Hey everyone, Welcome to anotherepisode of huddle up with Gus, I'm your host, former NFL quarterback GusFrerotte and welcome to the new 1631 digital new studio. You know, somepeople say no news is good news. Well I say to those people you've never Read.Digital News dot com. Go to 1631 digital news dot com to get your latestnews, sports, music and entertainment and maybe even listen to your favoritepodcast. Follow up with Gusts. Check it out today at Wide. Digital News.com.Huddle up with Gusts is brought to you by Vegas sports advantage, clients ofVegas sports advantage are winning big in 2021 you can be a part of thewinning two. As of june 1st $100 bettors are up $3700 500 dollars.Bettors are up $18,500 and $1000 bettors are up $37,000 and $5000.Bettors are up $185,000 become inclined today by clicking the link in thedescription below and use promo code, huddle up To take 25% off your packagetoday. Thanks to our partnership. Welcome to what surely will be a doozyof a matchup brian here. Sports fans, whether your game is on the gridiron atthe diamond or on the links, we can only say, okay, welcome to this week's huddle upwith gusts. 15 year NFL quarterback Gus parents, passion for sports has takenhim on the field and behind the bench is playing for seven NFL franchiseswith 114 TVs under his belt. Gus knows who the players are and how the gamesare one. Uh, it's not every day you get to hang out with an NFL quarterback up.Okay, sports fans from the decked out and plush 16 31 digital studios, it'skick off time, so snap your chin straps on and get ready to huddle up with us.Strange variety, big play two Aleve. Hey everyone,welcome to another episode of huddle Up with Gus, I'm your host, Gus Frerotte,15 year NFL quarterback. I am so excited today for our incredible guests,but before we get to him, I want to tell all of our sponsors. Thank youVegas sports advantage. Uh go and use them, put my coat in, huddle up Andsave 25%. Those guys will help you win some real money, with your if you're abetter and a gambler don't follow me. I'm terrible at it. I also want tothank 16 31 Digital News Studio for always helping us. Super producer brianand terry uh for help me with this show. And then I also want to thank Sounder F.M. Sounder FM is where we host our platform and our huddle and our podcast.So thank you Sounder FM for all your new technology that you use for us andhelping us transcribe all the shows. So today show, I'm really excited. I'msure that all of our fans will know this gentleman have seen him play, haveheard his music. Uh he's got a new solo album out. But uh you know back wayback when, I don't know, I think it was maybe 1986. Uh he was going to theUniversity of south Carolina, met a guy named Darius Rucker and they co foundeda band called the Wolf Brothers. But you, they added a few more guys and youmay know them now as a hootie and the blowfish. So joining me today is Markbrian, co founder, lead guitarist and writer for Hootie and the blowfish andMark brian music. How you doing buddy Gus, I'm doing great man. Thanks somuch for having me here. You're an old time friend of the band. Used to comesee us play, I remember that and we used to go see you play too. So it'sreally cool to be sitting here talking with you man. Yeah, you know, I used toreally like your music until you guys let Tony Siragusa singing all the timeand then I had to quit listening that he's such a ham and uh Marino's houseand that's the only thing you do is him exactly drunk and singing your songs,You get him around a band anytime. He's...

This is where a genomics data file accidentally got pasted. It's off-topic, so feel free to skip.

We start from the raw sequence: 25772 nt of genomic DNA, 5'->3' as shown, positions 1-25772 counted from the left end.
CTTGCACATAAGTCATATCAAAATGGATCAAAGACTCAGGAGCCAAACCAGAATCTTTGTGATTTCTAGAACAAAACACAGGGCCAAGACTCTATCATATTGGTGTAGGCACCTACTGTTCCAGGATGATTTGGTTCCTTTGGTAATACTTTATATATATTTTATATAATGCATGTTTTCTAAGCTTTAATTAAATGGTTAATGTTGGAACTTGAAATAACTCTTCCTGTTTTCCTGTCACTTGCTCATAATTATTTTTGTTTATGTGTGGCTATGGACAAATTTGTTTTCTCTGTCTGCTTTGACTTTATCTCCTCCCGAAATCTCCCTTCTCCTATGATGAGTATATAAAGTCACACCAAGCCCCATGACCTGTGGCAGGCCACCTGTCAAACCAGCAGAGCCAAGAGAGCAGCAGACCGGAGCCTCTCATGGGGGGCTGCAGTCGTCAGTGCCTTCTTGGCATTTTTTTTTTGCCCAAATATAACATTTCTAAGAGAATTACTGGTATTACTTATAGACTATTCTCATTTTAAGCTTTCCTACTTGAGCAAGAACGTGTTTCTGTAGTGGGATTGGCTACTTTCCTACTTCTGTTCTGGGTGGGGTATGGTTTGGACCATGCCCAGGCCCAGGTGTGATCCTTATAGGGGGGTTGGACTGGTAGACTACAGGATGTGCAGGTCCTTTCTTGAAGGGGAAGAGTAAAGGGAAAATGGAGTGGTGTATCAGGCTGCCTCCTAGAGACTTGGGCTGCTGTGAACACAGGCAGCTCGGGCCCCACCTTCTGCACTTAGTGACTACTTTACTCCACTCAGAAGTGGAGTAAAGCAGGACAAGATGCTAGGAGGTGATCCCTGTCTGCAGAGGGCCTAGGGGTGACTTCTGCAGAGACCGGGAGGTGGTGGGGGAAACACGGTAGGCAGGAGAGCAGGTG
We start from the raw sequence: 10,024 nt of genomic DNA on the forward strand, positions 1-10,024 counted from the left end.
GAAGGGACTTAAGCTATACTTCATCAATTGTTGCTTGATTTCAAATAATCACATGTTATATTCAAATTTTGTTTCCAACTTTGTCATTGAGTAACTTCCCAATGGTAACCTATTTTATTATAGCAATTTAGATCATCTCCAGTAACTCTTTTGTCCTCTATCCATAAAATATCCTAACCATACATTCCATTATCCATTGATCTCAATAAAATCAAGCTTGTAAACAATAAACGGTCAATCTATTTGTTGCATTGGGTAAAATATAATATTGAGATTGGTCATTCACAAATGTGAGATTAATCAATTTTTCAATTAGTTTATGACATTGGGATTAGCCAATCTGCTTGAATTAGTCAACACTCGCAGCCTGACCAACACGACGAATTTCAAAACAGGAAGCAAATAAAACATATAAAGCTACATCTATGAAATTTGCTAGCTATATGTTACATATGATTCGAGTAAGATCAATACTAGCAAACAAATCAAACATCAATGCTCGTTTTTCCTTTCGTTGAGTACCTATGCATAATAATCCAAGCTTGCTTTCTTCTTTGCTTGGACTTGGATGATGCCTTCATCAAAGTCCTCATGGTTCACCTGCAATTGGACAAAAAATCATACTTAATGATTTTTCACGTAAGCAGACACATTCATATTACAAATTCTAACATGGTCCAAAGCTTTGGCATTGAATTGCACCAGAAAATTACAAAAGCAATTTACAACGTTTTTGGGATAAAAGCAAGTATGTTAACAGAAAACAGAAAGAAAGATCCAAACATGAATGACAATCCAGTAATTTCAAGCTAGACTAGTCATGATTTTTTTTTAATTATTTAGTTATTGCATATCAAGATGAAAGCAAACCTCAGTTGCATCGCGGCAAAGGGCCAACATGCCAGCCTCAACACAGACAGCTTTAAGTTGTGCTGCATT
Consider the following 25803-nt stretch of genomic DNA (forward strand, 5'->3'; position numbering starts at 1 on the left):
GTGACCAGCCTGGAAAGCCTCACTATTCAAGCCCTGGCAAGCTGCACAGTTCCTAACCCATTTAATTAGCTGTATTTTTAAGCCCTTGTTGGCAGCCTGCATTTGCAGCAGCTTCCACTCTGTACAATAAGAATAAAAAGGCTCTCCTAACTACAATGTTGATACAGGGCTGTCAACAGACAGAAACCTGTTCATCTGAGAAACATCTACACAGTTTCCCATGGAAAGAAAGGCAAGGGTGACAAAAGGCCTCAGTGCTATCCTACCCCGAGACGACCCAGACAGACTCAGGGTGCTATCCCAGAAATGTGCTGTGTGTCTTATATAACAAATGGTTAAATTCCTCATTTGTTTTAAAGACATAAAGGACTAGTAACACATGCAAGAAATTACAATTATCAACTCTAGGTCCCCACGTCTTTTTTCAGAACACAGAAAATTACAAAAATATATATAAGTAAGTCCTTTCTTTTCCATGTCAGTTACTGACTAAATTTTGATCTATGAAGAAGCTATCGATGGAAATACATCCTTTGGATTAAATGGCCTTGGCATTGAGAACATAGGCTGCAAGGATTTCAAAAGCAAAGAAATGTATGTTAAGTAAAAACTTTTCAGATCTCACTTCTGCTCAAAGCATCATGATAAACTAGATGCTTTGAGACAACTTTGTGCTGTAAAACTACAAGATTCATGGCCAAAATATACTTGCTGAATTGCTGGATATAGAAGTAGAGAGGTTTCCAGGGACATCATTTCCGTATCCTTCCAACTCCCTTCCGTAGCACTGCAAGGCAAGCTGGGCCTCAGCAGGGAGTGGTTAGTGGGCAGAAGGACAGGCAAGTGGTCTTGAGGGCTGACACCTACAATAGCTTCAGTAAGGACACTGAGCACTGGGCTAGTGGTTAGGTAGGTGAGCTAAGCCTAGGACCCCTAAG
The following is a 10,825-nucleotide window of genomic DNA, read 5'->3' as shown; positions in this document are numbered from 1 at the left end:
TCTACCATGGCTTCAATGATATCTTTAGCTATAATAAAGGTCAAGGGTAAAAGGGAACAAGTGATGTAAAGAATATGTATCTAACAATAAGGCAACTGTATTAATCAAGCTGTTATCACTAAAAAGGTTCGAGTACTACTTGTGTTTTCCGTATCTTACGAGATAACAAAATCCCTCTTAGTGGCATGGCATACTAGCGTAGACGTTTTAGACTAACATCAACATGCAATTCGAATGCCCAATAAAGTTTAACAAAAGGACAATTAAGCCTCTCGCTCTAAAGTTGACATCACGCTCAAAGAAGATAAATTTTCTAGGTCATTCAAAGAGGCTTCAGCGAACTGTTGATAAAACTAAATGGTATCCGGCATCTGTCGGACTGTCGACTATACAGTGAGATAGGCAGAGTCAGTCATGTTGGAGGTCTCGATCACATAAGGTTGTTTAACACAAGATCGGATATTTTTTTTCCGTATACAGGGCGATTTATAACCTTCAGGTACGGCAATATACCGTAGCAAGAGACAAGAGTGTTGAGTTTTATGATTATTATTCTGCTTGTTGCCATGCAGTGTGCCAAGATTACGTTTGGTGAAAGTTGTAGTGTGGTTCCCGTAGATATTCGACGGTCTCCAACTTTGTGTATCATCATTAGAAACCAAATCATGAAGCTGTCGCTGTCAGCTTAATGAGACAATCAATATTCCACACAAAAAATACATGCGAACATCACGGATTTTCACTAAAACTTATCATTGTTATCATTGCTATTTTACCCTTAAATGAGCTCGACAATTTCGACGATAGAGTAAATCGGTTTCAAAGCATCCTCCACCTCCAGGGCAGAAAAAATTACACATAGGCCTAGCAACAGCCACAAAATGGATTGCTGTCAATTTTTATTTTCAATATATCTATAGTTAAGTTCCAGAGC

...like, oh do they knew Sinatra, can I doSinatra? That was great, that was great man. What good times, you know, andtime flies. And I mean Thinking back to all those great times that when youguys were just on the rise and now my kids have all graduated college. Mydaughter's a vet down in D. C. It's like what happened, where the wholetime go? Yeah, I'm turning 50 this week. It's like what happened? Well, midlife,priceless baby. That's right. I'm racist. I love I have I have a kid outof college and and one in college and when getting ready to go in college, soI'm right there with your brother. Oh it's a lot of work, isn't it? And uhyou know and and uh I I was really hoping for scholarships but theyweren't in my future for all my kids had to spend some of that old money Iguess. Um But so we want to go back to you growing up in silver springMaryland. and what that time was like for you, Were you an athlete and amusician? Like did you do both? I mean because you have such a love for sports,but you also have a love for music. I think they're both wonderful. That's agreat question. I was born in Silver Spring and grew up in Bethesda andGaithersburg, all Montgomery County there and my father, my father was uhbasketball coach growing up and he catch like the beltway league team forour neighbor, for our area in Gaithersburg. And, and so I was a gymrat from a very young age and kind of learning the concept of team and how towork with the team and and um just how to hone your skills and whatever you'redoing through just watching my dad coach these kids for my whole, thewhole time I was growing up and I think that that sort of developed in me thatthat attitude developed me of how to work with other people and how to umyou know, grow something and um I played football, basketball, baseballand really adopted that mentality of team team mentality. And then um once Igot a little older and I became a teenager, I just became fascinated withmusic and the energy and rock and roll kind of shifted my focus over toplaying guitar and being advanced and writing songs and um was able to takethat sort of sports mentality that I grew up with, that my dad instilled inme and that helped a lot, I think in in working together with other musiciansand bands and helping grow that. So I definitely think that was a fundamentalpart of who I am and what I do, right? So then when did you, like when youtell me like this specific timeline, like when you kind of quit playingsports and then really started to focus on music? I was a junior in high schooland my dad was coaching the summer league team for our high school and wewere good, we had a really good program, jean, don't was the coach and he would,he sent off a lot of players to play in college and all that. And we were atSeneca Valley High School in Montgomery County. And um, and junior year, I was,I was getting ready to try out for the team and everything. And my dad came tome and he's like coaches, thinking about you being a starter by senioryear, so you're gonna have to really dig in if you want to do this. He'slike, he's like, but I noticed that you're all the time you used to spendout of the court, you know, practicing your in your room on guitar now. I'mlike, yeah, I guess so. You know, I hadn't really thought about it, but hewas right. I mean, I was kind of committing, my time was committed moreto music than it was to sports. And so he's like, you know, this is this isthe time for you to make an adult decision here, you know, which do youreally want to do? Which would you rather do? And so I had to like, forthe first time in my life, sit there and think about it and I was like, wow,you know, when it comes down to it, I think my passion is more geared towardscreativity and music and that energy that I was finding from rock and rollcould not replace that anywhere with sports. And so I just sort of, thesports thing fizzled out a little bit. And I went to the coach on my dad'srecommendation and told him, hey, I'm, I'm more into music right now, that Iam basketball and I can't commit to you, that I'm going to give the time I needto be a starter by senior year. And he...